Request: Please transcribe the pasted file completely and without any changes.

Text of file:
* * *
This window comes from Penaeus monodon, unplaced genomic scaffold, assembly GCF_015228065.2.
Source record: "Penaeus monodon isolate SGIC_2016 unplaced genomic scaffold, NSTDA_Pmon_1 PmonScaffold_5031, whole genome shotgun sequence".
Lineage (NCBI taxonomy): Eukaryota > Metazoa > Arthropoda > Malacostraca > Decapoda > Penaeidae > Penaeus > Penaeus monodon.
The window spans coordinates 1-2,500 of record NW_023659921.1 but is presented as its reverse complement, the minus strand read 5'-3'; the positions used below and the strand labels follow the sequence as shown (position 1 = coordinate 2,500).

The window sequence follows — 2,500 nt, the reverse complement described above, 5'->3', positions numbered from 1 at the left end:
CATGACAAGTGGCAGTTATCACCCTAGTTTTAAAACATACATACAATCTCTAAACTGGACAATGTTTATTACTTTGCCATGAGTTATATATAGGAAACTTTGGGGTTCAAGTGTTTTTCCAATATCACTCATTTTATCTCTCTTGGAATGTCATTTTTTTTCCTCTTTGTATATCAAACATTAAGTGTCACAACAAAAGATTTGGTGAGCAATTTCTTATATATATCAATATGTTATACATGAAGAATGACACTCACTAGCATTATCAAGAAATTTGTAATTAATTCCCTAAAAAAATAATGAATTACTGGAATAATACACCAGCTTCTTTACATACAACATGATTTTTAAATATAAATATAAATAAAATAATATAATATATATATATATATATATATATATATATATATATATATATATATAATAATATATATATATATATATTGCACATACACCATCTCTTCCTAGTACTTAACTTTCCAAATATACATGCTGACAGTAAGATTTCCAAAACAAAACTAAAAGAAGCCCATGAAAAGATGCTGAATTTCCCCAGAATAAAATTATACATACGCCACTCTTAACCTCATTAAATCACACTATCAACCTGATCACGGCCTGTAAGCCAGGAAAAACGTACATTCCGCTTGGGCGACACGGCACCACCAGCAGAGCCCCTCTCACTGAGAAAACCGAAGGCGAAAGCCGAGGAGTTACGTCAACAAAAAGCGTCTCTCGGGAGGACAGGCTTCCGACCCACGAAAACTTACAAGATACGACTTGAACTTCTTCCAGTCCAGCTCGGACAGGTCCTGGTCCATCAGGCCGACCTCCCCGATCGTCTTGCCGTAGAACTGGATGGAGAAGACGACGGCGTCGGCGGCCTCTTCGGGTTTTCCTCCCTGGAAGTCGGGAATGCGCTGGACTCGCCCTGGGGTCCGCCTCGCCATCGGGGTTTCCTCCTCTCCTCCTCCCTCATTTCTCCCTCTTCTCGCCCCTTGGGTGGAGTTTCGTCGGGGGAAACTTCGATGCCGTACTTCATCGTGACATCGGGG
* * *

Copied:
This window comes from Penaeus monodon, unplaced genomic scaffold, assembly GCF_015228065.2.
Source record: "Penaeus monodon isolate SGIC_2016 unplaced genomic scaffold, NSTDA_Pmon_1 PmonScaffold_5031, whole genome shotgun sequence".
Lineage (NCBI taxonomy): Eukaryota > Metazoa > Arthropoda > Malacostraca > Decapoda > Penaeidae > Penaeus > Penaeus monodon.
The window spans coordinates 1-2,500 of record NW_023659921.1 but is presented as its reverse complement, the minus strand read 5'-3'; the positions used below and the strand labels follow the sequence as shown (position 1 = coordinate 2,500).

The window sequence follows — 2,500 nt, the reverse complement described above, 5'->3', positions numbered from 1 at the left end:
CATGACAAGTGGCAGTTATCACCCTAGTTTTAAAACATACATACAATCTCTAAACTGGACAATGTTTATTACTTTGCCATGAGTTATATATAGGAAACTTTGGGGTTCAAGTGTTTTTCCAATATCACTCATTTTATCTCTCTTGGAATGTCATTTTTTTTCCTCTTTGTATATCAAACATTAAGTGTCACAACAAAAGATTTGGTGAGCAATTTCTTATATATATCAATATGTTATACATGAAGAATGACACTCACTAGCATTATCAAGAAATTTGTAATTAATTCCCTAAAAAAATAATGAATTACTGGAATAATACACCAGCTTCTTTACATACAACATGATTTTTAAATATAAATATAAATAAAATAATATAATATATATATATATATATATATATATATATATATATATATATATATAATAATATATATATATATATATTGCACATACACCATCTCTTCCTAGTACTTAACTTTCCAAATATACATGCTGACAGTAAGATTTCCAAAACAAAACTAAAAGAAGCCCATGAAAAGATGCTGAATTTCCCCAGAATAAAATTATACATACGCCACTCTTAACCTCATTAAATCACACTATCAACCTGATCACGGCCTGTAAGCCAGGAAAAACGTACATTCCGCTTGGGCGACACGGCACCACCAGCAGAGCCCCTCTCACTGAGAAAACCGAAGGCGAAAGCCGAGGAGTTACGTCAACAAAAAGCGTCTCTCGGGAGGACAGGCTTCCGACCCACGAAAACTTACAAGATACGACTTGAACTTCTTCCAGTCCAGCTCGGACAGGTCCTGGTCCATCAGGCCGACCTCCCCGATCGTCTTGCCGTAGAACTGGATGGAGAAGACGACGGCGTCGGCGGCCTCTTCGGGTTTTCCTCCCTGGAAGTCGGGAATGCGCTGGACTCGCCCTGGGGTCCGCCTCGCCATCGGGGTTTCCTCCTCTCCTCCTCCCTCATTTCTCCCTCTTCTCGCCCCTTGGGTGGAGTTTCGTCGGGGGAAACTTCGATGCCGTACTTCATCGTGACATCGGGG